What is that "go for it" moment for you? What is calling you these days? What will you choose against all odds?

What's this thing with oranges in my life?
Photo: Samuel Branch, Unsplash

Posted by Mitch Ditkoff at 09:19 AM | Comments (1)

May 26, 2020
Inspiring Cows


"Practice," it has been said, "makes perfect". Practice, indeed, is how human beings translate theory into action. Practice is how any of us get good at anything. Of course, there are a million of ways to practice. In a group. Alone. In a cave. In a gym. In your mind. Online. Off the wall. With a teacher. Without a teacher. The sky's the limit and even then there are pilots who can help. The following story is all about practice -- a version of it I never imagined I would try.

Here goes:

Some years ago, I was living in a commune on a 600-acre cattle farm in Virginia. We were three couples, two cats, and one child in a five bedroom house. We called ourselves "Ananda Household" (at least that's what it said on our checkbook), ananda being a Hindi word for bliss -- our go to word of the moment because all of us were students of the same teacher who, among other things, was helping us awaken to the source of bliss within ourselves. Or like, whatever.

Towards that end, once a week, we would have "satsang" in our living room -- "satsang" translating as "company of the truth" which, simply put, was a gathering of inward looking people to share, spontaneously, the timeless, non-denominational wisdom of the soul.


The six of us, inspired as we were, would do our best to advertise these gatherings to our local community, but because our home was 12 miles in the boonies there were many evenings when no one, other than the six of us, would be sitting in that living room.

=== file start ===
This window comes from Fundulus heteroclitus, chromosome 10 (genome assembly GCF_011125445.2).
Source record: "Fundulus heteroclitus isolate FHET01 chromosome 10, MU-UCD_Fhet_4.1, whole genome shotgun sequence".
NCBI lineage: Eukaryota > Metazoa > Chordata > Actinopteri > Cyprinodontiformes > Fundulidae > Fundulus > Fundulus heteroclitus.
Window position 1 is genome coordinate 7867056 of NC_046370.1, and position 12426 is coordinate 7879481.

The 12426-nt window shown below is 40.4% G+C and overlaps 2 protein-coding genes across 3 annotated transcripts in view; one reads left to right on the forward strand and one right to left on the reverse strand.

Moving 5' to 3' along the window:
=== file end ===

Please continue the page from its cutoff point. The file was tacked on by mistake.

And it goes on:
And while these gatherings were always inspiring, I began to feel like something was missing -- that something being people other than us to share this good news with -- even if my high school English teacher told me never to end a sentence with a preposition.

Not more than a few days after this somber feeling began to arise in me, we got word that one of Prem Rawat's Mahatamas from India needed a place to stay for a week and we were the chosen ones.

Wow! Whoa! Whew! We were psyched -- a chance to host a holy man, someone much further along the path than any of us. Cool!

And so we prepared with great rigor -- spotlessly cleaning our guest room, picking fresh flowers, and buying a whole bunch of Indian spices.

On the day of Mahatmaji's arrival, even though he was tired from his travels, he joined us for dinner and shared some stories from the Mahabharata before turning in for the night.

The next night was satsang and we were thrilled to have, in our midst, a genuine devotee -- someone way more tuned in than any of us -- the real McCoy who, we knew in our bones, would be way more inspiring to a roomful of people than any of us local yokels.